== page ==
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    BONUS CONTENT: Five Key C-store Growth Areas in On-the-Go Snacking

    Creating experiences is becoming more important.

    By Nicole Peranick, Daymon Worldwide

    Today’s consumer is digitally connected to the world around them, which makes them more informed, discerning and demanding of the retailers they choose for their everyday needs. While convenience and value always play a role in delivering solutions for busy lives — particularly when it comes to snacking — it is becoming increasingly important to create experiences for consumers that provide differentiation and inspiration to drive loyalty in this highly competitive retail environment.

    There are five key areas that represent growth opportunities for convenience stores looking to meet the evolving on-the-go snacking needs of their customers.

    1. Satiate & Sustain Through Nutrient-Dense Solutions

    Busier, longer days blur lines between meals and snacks, with consumers now eating around the clock.  With consumer desire for satiety and energy, protein is in the spotlight. Apart from traditional sources, plant-based and alternative proteins are also on the rise as consumers embrace low-meat/meat-free diets.

    C-stores can amplify protein in products and messaging beyond traditional categories and reposition products for all-day relevance. Examples include: all day breakfast products (e.g., breakfast sandwiches and bowls); “superfood” enhanced snacks (e.g., quinoa and chia); a system approach to bars and beverages (e.g., showcasing positive benefits — energize, refresh and focus options); and vegetable-based solutions (e.g., baked pea snaps and cold-pressed juices).

    2. Move Toward "Authenticity:" Hyper-Local, Regional & Single Origins

    Consumers associate higher quality with products that showcase origin and authentic roots. C-stores can look deeper into global and local cuisines for new products and ingredients to introduce new assortments around regional (e.g., from Mexican to Yucatecan), hyper-local (e.g., from American barbecue to Kansas City barbecue) and single origin (e.g., coffee, chocolate and beyond) platforms.

    Examples include authentic street tacos; indigenous flavors for salty snacks such as Tikka Masala, Kansas City barbecue or Vermont White Cheddar; and single origin ready-to-drink beverages.

    3. Mix Traditional With the Unexpected to Crack the Flavor Code

    Modern-day consumers seek culinary adventure and expect new, imaginative flavors to delight and surprise. To further differentiate and grow, c-stores can get bolder in flavor by layering familiar flavors with local or global twists, using “hero” carrier items to introduce new flavors, as well as complementary pairings to create well-balanced blends. Flavor profiles to consider include: hot and sweet (e.g., jalapeño honey); salty and sweet (e.g., maple bacon); sweet and savory (e.g., sweet potato); and spicy and aromatic (e.g., smoky sriracha).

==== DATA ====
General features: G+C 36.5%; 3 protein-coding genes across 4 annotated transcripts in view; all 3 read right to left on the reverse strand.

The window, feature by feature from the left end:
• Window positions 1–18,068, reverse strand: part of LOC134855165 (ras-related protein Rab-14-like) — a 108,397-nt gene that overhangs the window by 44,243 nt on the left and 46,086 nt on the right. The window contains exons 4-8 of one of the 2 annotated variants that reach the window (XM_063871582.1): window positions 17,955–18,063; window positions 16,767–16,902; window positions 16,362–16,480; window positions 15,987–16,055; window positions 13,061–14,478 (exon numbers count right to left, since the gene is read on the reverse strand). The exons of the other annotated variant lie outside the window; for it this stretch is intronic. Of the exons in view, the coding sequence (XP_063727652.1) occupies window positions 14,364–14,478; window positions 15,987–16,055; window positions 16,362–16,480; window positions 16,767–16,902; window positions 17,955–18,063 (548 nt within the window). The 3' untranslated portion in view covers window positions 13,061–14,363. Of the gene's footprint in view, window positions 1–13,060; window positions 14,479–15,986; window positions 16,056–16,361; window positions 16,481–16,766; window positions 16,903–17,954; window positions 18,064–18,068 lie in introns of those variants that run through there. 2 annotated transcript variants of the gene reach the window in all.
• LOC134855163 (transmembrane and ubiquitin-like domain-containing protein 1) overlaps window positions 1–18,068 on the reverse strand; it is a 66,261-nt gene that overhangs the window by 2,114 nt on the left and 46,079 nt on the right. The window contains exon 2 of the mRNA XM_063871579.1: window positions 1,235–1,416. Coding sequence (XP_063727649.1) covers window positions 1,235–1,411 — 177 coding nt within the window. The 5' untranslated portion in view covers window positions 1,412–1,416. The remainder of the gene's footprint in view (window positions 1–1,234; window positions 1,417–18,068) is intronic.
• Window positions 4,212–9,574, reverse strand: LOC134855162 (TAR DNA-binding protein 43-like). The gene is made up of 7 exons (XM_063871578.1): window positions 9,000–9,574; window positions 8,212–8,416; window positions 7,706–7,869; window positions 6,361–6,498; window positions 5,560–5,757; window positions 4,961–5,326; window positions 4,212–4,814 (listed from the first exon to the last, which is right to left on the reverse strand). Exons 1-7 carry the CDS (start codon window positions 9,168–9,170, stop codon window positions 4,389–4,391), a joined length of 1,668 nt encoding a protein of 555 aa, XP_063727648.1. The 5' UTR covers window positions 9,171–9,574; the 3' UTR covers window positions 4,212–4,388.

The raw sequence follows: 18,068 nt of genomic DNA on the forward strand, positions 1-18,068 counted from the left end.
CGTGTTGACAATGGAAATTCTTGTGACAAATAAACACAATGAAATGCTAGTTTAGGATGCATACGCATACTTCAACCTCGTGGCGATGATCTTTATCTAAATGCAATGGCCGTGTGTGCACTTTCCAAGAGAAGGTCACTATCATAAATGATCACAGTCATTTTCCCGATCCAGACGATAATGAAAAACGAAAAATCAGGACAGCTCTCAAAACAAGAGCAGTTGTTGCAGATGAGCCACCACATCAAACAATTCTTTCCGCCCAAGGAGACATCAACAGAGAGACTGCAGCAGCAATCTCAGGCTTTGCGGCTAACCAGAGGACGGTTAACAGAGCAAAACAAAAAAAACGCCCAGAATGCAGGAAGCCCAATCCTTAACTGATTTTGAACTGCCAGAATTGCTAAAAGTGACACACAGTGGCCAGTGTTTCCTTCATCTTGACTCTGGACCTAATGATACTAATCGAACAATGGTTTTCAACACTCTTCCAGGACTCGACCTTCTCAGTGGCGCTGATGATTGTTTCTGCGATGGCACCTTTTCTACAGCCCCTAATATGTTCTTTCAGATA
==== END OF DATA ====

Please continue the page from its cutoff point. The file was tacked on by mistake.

To enhance trial and repeat, convenience stores can leverage “limited-time original” messaging and proprietary flavor programming.

    4. Make Indulgence More Permissible

    Consumers do not want to compromise on taste in order to follow a healthier diet for themselves or their families. To stay relevant, c-stores should strive to marry high taste expectations with health in on-the-go snacking solutions.

    Positioning snacks around calorie portioning, low salt/sugar, paleo-friendly, allergen-free (e.g., gluten, dairy, soy), probiotic and “free-from” claims cue health benefit appeal, even in non-traditional categories like frozen desserts and salty snacks.

    Targeting kids with new healthier options can also attract new customers, as parents look to balance taste and health for the entire family.

    5. Leverage the Next Evolution of Snacking: Communal

    Snacking owns modern-day eating occasions, displacing the “three square meals a day” sit-down ritual.  As casual, communal dining concepts gain further traction in foodservice, snacking will evolve from being an “alone” eating occasion to one “shared” with others. This style of eating allows consumers to experience a variety of cuisines and flavors all within the sitting.  

    C-stores can capitalize on this foodservice trend by incorporating shareability and social/playful elements into both fresh and packaged foods. Examples include: tapas/bento-box style snack packs; game-themed salty snacks (e.g., Doritos Roulette) and candy (e.g., Skittles Riddles); and sharable packaging (e.g., Pop’Box Popcorn).

    Why should just brands or foodservice venues have all the fun? Convenience stores can easily position themselves as primary destinations for more satisfying, experience-rich, on-the-go snacking options, simply by creating “only here” experiences for core consumers that address the above industry trends.

    Editor’s note: This Bonus Content story is an add-on to the Convenience Store News Guide to Snacking, published in May. More stories from the guide can be found here. The opinions expressed in this column are the author’s and do not necessarily reflect the views of Convenience Store News.

    By Nicole Peranick, Daymon Worldwide
    • About Nicole Peranick Nicole Peranick is director of Global Consumer Strategy – Culinary at Daymon Worldwide, a global leader in consumables retailing. Daymon Worldwide teams work directly with the world’s leading suppliers and retailers to create and market ownable, differentiated brands in the marketplace that deliver exceptional value, drive consumer loyalty and profitable sales growth, and improve people’s lives. Peranick can be reached at [email protected]

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